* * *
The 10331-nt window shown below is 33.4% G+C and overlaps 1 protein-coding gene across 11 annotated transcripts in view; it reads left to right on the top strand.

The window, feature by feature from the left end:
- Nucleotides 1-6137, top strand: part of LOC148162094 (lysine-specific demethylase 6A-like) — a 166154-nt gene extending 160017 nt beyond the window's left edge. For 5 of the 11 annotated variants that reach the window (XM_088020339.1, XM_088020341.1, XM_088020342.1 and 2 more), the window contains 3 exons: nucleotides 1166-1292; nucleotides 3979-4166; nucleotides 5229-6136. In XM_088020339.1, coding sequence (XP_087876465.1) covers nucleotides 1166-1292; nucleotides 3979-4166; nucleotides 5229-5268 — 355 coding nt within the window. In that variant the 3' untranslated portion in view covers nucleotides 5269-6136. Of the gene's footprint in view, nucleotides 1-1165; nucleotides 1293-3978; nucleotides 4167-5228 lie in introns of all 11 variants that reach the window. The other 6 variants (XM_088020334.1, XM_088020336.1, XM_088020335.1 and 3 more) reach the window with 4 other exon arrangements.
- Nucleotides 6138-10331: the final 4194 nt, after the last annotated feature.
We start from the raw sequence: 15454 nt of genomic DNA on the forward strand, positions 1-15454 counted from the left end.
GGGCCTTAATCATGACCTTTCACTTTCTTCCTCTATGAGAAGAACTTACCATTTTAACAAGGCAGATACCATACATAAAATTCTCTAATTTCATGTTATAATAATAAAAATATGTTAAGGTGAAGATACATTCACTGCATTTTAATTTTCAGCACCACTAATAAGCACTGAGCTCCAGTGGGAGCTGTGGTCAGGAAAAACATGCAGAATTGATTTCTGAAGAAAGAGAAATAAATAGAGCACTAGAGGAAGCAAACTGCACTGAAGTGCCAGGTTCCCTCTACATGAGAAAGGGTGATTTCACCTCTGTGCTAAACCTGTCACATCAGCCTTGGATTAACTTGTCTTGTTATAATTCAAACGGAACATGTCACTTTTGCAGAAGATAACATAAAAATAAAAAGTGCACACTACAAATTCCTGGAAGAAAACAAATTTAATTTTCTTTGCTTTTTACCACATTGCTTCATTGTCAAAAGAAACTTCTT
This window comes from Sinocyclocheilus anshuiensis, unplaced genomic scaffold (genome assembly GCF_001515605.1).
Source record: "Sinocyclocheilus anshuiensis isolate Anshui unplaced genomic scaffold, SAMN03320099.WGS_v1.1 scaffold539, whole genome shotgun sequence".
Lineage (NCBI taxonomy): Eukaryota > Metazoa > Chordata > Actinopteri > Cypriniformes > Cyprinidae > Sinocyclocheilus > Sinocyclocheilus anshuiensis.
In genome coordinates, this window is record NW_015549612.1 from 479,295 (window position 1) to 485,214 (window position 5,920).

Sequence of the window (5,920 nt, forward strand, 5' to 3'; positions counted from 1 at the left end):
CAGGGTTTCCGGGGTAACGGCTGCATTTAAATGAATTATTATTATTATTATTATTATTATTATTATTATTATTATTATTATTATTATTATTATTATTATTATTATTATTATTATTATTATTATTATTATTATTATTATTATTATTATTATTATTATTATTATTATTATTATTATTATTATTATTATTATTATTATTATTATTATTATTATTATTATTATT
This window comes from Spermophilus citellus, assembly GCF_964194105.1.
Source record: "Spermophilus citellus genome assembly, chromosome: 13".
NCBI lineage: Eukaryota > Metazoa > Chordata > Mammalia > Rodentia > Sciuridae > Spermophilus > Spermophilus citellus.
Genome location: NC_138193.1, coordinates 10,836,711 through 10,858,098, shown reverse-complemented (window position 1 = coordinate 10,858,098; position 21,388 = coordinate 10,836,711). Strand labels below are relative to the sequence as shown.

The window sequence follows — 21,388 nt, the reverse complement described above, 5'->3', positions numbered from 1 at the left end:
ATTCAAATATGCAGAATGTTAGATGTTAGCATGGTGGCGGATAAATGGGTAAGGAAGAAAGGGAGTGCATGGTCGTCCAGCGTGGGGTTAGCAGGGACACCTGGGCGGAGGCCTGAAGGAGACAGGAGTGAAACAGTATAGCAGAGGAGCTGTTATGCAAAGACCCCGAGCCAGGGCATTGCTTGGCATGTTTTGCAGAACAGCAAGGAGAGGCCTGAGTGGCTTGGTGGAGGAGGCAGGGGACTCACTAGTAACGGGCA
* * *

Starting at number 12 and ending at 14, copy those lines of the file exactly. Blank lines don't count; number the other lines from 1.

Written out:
CAGGGTTTCCGGGGTAACGGCTGCATTTAAATGAATTATTATTATTATTATTATTATTATTATTATTATTATTATTATTATTATTATTATTATTATTATTATTATTATTATTATTATTATTATTATTATTATTATTATTATTATTATTATTATTATTATTATTATTATTATTATTATTATTATTATTATTATTATTATTATTATTATTATTATTATTATT
This window comes from Spermophilus citellus, assembly GCF_964194105.1.
Source record: "Spermophilus citellus genome assembly, chromosome: 13".